Whatever our political views, I hope we can all agree that the very public sacking of the FBI Director, James Comey, was egregious and ignominious. The Comey firing was a masterclass in how not to fire an employee, and this action will surely rebound on the President. The Comey Sacking, A Masterclass In How Not To Fire An Employee

The Washington Post has created a helpful timeline of the events leading up to James Comey's dismissal. In summary, Comey was addressing staff at the Los Angeles field office when the news he'd been fired flashed up on one of the television screens in the background. Initially Comey thought the story was a (bad) joke. At the same time this story was breaking, Keith Schiller, Donald Trump’s former bodyguard delivered a letter by hand to the FBI headquarters in Washington, confirming Comey's firing. The letter was not given to James Comey directly.

Compounding this 'reality show' political axing, CNN showed footage of James Comey boarding a plane, as the news quickly reverberated around the globe. One FBI official reported that Comey was “surprised, really surprised” and was “caught flat-footed”, when he learned the news. Comey decided to scrap his speaking engagement in Los Angeles and return to Washington.

By publicly humiliating Comey, Trump displayed his callous, cold-blooded side. But he also didn’t think through the unintended consequences of his actions. Public opinion quickly compelled the appointment of special prosecutor, the indomitable and equally ruthless Robert Mueller. And it triggered Comey’s revenge, starting with three hours of gripping public testimony to Senate Intelligence Committee during which Comey set out a time line of specific statements from the President that he described as either untrue or potentially criminal for Mueller’s team to follow up. Who knows what Comey has said during interviews with the special prosecutor.

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Ironically Trump would have been justified in removing Comey from office at the start of his Presidential term. The director's public comments about the pending Hillary Clinton email investigation had clearly violated long-standing Department of Justice policy requiring no comment, particularly during election periods. This in my view warranted Comey's dismissal even before Trump was sworn into office.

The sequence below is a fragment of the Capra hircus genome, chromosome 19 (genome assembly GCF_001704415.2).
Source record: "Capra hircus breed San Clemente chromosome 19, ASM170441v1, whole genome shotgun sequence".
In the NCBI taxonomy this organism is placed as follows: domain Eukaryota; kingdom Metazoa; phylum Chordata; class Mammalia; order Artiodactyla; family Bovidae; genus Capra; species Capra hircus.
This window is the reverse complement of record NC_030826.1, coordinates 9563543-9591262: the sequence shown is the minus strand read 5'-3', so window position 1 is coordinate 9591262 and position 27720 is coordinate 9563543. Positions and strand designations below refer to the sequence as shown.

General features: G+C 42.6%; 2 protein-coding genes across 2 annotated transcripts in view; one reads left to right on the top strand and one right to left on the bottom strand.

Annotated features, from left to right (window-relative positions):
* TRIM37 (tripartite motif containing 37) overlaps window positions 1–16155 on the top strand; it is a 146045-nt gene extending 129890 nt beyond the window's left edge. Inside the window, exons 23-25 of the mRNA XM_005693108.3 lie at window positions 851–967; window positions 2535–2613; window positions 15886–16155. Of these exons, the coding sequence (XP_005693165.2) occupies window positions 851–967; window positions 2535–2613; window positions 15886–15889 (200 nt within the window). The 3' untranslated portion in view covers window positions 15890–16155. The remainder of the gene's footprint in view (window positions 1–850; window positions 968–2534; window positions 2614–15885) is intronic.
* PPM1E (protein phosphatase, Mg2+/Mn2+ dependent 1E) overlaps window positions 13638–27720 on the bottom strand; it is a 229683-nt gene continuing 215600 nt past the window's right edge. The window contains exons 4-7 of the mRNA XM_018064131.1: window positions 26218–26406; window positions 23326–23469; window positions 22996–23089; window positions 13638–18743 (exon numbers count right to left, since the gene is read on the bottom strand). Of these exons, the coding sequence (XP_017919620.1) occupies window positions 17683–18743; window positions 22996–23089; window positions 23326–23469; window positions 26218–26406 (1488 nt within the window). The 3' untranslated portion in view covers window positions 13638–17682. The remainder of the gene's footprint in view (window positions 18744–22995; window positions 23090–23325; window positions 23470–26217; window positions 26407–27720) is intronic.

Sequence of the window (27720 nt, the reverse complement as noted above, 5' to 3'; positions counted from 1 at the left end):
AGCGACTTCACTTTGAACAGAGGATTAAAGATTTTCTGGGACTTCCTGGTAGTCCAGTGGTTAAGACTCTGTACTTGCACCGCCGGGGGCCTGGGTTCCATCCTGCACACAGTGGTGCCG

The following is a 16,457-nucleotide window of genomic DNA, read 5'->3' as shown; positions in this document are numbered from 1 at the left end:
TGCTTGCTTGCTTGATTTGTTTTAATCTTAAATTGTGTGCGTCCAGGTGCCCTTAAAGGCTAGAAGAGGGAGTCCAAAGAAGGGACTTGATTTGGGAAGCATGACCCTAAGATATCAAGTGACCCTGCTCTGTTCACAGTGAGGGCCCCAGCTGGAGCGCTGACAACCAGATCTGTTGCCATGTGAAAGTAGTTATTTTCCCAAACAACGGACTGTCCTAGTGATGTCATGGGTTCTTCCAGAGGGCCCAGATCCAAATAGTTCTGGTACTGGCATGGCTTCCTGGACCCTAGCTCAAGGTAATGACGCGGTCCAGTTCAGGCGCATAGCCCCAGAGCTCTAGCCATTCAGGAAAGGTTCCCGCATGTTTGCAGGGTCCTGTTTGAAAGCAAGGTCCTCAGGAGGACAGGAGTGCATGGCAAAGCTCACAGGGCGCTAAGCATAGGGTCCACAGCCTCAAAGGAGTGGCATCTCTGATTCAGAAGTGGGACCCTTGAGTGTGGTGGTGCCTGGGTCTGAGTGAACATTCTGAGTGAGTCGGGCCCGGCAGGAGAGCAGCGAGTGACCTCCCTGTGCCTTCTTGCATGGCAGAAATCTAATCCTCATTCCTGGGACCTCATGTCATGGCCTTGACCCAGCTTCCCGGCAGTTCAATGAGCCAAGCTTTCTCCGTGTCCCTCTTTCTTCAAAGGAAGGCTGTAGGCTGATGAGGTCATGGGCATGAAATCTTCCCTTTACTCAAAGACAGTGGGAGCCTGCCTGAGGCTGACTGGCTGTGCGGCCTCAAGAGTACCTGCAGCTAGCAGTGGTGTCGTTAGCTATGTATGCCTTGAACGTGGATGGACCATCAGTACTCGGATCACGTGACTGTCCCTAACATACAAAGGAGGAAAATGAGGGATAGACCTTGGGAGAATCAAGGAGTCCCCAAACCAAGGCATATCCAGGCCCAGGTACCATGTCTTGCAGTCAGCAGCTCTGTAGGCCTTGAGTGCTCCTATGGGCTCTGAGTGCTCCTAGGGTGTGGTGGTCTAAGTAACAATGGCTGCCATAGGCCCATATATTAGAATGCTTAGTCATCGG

Trump however made a calculated judgement, that by allowing the director to remain in office, Comey would owe him substantial favour; only to realise that Comey could not be trusted to do his bidding in the troubled times ahead.

To say it’s unwise to publicly humiliate an employee during the dismissal process is an understatement. Put simply, employees should be fired in person, face to face, straight from the person making the decision. Here in the UK, certain standards apply when firing an employee and are governed by the ACAS Code of Practice on Discipline and Grievances At Work. It should also go without saying that the higher the person’s standing in the organisation, the more delicate the handling of their dismissal process should be.

If you’ve ever had to fire someone, you’ll know just how difficult and unpleasant a task this is. And how serious the consequences. Whatever the circumstances, a decision to fire an employee will affect their personal and financial circumstances, have a wider impact on their family, and almost certainly negatively influence their chances of getting another job.

Firing an employee is a serious business and should be managed fairly, respectfully and gracefully – always. Otherwise expect payback time.

How Not To Fire An Employee

I’ve managed staff for over 25 years and at one time had around 150 employees. I’ve been involved in countless management investigations and chaired numerous disciplinary hearings. I’ve also represented employees ‘on the other side’ at Employment Tribunal and won a number of cases of unfair dismissal.